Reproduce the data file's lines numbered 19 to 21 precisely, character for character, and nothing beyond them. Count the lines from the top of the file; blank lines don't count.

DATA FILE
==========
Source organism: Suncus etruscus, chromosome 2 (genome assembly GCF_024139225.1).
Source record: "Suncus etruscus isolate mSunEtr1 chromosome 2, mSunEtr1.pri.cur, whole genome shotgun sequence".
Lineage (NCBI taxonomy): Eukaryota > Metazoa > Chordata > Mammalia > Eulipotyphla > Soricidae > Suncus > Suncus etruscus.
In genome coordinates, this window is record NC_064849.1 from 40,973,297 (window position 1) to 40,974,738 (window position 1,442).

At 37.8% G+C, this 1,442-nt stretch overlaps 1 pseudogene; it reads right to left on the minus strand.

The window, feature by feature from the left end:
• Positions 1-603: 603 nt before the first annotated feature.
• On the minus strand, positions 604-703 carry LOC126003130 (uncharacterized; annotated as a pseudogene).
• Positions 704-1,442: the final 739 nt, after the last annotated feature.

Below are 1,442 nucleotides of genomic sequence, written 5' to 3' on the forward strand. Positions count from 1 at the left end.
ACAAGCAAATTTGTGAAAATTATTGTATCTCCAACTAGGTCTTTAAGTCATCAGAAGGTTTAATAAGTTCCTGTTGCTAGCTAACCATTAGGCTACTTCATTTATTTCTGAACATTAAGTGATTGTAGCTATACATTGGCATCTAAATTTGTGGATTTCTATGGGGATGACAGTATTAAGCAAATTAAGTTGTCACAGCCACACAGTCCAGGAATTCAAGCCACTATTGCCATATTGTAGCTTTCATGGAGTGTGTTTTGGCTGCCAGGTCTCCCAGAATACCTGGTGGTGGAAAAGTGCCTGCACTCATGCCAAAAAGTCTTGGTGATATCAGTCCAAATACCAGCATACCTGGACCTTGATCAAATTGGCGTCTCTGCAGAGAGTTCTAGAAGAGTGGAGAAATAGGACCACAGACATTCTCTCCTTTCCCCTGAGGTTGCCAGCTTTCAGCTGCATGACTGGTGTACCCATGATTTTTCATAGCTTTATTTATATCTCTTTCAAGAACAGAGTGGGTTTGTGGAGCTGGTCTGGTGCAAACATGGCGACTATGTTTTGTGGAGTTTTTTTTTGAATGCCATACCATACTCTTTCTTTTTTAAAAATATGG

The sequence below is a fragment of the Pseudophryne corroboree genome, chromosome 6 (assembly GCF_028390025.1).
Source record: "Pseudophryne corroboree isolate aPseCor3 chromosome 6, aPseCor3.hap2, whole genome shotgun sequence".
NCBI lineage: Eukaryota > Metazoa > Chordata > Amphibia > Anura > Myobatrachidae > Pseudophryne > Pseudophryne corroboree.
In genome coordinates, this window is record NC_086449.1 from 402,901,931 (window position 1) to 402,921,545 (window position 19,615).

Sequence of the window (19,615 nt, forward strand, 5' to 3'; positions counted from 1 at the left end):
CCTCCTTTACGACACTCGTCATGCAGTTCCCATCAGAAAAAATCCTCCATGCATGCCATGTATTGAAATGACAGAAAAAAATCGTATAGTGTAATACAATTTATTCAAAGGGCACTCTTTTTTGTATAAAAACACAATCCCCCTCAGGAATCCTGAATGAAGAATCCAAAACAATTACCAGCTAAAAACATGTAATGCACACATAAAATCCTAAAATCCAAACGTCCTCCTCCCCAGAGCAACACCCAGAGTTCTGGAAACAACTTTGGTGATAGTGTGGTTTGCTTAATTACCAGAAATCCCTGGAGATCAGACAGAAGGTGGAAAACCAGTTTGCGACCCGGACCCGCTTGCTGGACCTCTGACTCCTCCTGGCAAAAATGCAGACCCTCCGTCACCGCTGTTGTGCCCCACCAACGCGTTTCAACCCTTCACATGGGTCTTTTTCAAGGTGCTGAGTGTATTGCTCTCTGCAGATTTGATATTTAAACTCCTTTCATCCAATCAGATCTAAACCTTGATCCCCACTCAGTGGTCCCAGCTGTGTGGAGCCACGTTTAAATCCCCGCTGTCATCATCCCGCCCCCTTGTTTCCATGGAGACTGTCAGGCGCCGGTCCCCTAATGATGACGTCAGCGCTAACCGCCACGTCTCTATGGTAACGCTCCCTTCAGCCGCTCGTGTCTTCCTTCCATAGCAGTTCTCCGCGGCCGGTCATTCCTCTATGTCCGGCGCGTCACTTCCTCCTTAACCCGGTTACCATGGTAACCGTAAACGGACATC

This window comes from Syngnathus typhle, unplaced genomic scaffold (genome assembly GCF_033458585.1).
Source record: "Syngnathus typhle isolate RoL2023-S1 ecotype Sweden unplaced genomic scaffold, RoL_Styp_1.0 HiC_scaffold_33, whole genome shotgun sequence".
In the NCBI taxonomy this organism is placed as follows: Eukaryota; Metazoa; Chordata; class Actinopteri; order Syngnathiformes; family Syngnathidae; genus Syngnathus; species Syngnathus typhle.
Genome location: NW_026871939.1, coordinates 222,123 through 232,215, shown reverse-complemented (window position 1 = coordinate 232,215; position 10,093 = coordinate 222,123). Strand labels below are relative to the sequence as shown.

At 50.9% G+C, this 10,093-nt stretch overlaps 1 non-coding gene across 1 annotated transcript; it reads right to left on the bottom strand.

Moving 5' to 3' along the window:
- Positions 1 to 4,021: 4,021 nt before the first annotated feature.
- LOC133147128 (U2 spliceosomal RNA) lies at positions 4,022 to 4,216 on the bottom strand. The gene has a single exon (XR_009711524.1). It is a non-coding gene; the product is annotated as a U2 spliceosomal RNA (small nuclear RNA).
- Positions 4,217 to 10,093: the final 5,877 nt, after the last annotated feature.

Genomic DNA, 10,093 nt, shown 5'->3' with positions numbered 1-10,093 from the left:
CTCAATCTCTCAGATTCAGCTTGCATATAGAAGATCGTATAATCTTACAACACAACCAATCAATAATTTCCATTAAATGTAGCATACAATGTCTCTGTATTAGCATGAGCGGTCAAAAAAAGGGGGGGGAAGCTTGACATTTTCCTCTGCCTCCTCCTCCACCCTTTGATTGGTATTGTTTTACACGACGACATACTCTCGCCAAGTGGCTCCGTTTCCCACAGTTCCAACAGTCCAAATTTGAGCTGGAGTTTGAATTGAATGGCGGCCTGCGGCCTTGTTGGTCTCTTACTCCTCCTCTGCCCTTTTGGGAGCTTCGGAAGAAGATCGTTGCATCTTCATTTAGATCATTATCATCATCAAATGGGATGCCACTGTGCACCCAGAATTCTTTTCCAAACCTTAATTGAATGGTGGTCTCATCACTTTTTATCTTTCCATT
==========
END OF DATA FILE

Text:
Source record: "Syngnathus typhle isolate RoL2023-S1 ecotype Sweden unplaced genomic scaffold, RoL_Styp_1.0 HiC_scaffold_33, whole genome shotgun sequence".
In the NCBI taxonomy this organism is placed as follows: Eukaryota; Metazoa; Chordata; class Actinopteri; order Syngnathiformes; family Syngnathidae; genus Syngnathus; species Syngnathus typhle.
Genome location: NW_026871939.1, coordinates 222,123 through 232,215, shown reverse-complemented (window position 1 = coordinate 232,215; position 10,093 = coordinate 222,123). Strand labels below are relative to the sequence as shown.